[KaS 257-258] Many psychotherapists would perhaps agree with Szasz’s contention that the conduct of the human encounter is the only skill that a therapists needs. [Szasz, Thomas. The Ethics of Psychoanalysis. London, 1974. p.25] If we psychoanalysts also add the therapist’s self-awareness and self-discipline, his critical and inquiring attitude, the ability to understand the patient’s communications and the ‘meaning’ of his illness, [rather idealistically put] then these additions describe the ‘tools’ of the psychotherapeutic trade; they are, in a sense, the superstructure built upon the foundation of the primacy of the human encounter. Of course much of the rest of psychotherapeutic paraphernalia diagnostic tests of various kinds, administration of drugs to ‘facilitate’ psychotherapy belongs to the realm of gadgetry. They are pale imitations of the medical enterprise, designed to share in its prestige and lend scientific credibility to a basically human encounter which otherwise may not be considered ‘scientific’ enough. In this sense they are little different from the chicken entrails, divining sticks and mystical squares and circles which lend metaphysical respectability to the encounter between a traditional healer and his patient.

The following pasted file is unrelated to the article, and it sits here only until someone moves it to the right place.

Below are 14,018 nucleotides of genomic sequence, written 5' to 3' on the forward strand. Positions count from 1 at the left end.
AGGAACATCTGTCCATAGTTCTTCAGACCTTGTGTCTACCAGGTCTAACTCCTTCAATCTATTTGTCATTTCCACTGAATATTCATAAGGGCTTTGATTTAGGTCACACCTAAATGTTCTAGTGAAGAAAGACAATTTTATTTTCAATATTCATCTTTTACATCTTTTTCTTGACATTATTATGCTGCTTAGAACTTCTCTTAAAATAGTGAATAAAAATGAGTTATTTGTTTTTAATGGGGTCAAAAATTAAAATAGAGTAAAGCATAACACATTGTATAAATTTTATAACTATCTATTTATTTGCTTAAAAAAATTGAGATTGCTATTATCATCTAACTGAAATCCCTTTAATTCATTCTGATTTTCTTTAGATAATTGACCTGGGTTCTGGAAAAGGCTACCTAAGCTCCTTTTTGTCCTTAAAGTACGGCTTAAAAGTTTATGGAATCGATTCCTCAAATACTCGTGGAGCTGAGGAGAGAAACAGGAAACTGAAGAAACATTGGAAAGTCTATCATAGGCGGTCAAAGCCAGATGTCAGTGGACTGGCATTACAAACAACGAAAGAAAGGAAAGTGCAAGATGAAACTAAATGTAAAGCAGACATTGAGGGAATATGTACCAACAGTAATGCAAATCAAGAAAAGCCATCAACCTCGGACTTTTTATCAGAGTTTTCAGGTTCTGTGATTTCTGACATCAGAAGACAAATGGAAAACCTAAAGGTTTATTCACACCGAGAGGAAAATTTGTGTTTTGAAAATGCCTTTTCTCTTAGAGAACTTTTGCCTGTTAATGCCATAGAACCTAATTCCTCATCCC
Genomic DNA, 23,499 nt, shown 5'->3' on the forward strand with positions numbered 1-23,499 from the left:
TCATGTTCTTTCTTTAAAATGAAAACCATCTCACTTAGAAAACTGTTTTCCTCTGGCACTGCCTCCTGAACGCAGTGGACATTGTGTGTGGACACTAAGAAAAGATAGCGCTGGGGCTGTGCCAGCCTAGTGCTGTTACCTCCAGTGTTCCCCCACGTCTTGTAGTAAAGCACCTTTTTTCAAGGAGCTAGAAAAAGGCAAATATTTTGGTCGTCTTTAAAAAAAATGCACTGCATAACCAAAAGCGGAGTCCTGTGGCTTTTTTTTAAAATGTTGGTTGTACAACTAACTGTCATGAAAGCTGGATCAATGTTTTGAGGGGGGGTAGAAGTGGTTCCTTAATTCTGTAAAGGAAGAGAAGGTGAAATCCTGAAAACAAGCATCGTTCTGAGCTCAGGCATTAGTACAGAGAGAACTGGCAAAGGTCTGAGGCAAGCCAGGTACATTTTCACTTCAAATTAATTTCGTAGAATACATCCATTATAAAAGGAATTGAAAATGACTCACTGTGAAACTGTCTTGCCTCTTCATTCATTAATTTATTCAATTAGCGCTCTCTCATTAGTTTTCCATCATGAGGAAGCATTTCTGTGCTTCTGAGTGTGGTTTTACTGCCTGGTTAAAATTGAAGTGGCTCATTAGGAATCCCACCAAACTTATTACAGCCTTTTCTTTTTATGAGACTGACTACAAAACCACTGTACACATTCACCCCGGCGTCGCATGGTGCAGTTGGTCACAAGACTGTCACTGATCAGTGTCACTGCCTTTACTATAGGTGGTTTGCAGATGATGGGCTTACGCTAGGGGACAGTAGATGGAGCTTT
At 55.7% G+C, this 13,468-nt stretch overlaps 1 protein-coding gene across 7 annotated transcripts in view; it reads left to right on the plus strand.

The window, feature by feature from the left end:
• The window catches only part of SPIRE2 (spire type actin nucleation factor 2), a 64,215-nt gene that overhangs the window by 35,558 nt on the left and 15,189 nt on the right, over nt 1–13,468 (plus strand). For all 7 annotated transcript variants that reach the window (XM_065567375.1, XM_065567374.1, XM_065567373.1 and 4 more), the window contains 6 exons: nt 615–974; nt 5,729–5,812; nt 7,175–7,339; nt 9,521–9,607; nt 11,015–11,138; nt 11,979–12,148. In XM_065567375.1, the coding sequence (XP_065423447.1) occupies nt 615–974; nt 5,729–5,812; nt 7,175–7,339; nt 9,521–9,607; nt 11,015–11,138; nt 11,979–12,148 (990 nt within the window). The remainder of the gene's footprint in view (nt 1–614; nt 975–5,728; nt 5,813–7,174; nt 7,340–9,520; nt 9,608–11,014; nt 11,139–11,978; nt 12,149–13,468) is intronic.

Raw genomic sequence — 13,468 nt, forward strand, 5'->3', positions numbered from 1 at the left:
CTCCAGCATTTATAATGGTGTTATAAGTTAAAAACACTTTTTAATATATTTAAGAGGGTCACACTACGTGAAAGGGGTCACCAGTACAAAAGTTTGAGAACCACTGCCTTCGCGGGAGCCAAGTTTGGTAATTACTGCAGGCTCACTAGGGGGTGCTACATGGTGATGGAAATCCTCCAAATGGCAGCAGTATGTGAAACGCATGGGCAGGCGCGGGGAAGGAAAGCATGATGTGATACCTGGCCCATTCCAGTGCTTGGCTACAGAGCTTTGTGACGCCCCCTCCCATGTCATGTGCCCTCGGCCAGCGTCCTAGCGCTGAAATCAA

[KaS 274-275] [Quoting the unpublished manuscript of the anthropologist McKim Marriott] ...the dominant Indian and Western concepts of the person are quire different, if not antithetical. Whereas the modern Western sciences of man conceive of the person as an individual (indivisible) nature that is enduring, closed and has an internally homogeneous structure, Indian theories (as evidenced in astrological, biological, moral and ritual texts) hold the person to be dividual, i.e., divisible. According to Marriott, the Hindu dividual is open, more or less fluid and only temporarily in integration; he is not a monad but (at least) dyadic, deriving his personal nature interpersonally. Hindu persons, then, are constituted of relationships; all affects, need and motives are relational and their distresses are disorders of relationships.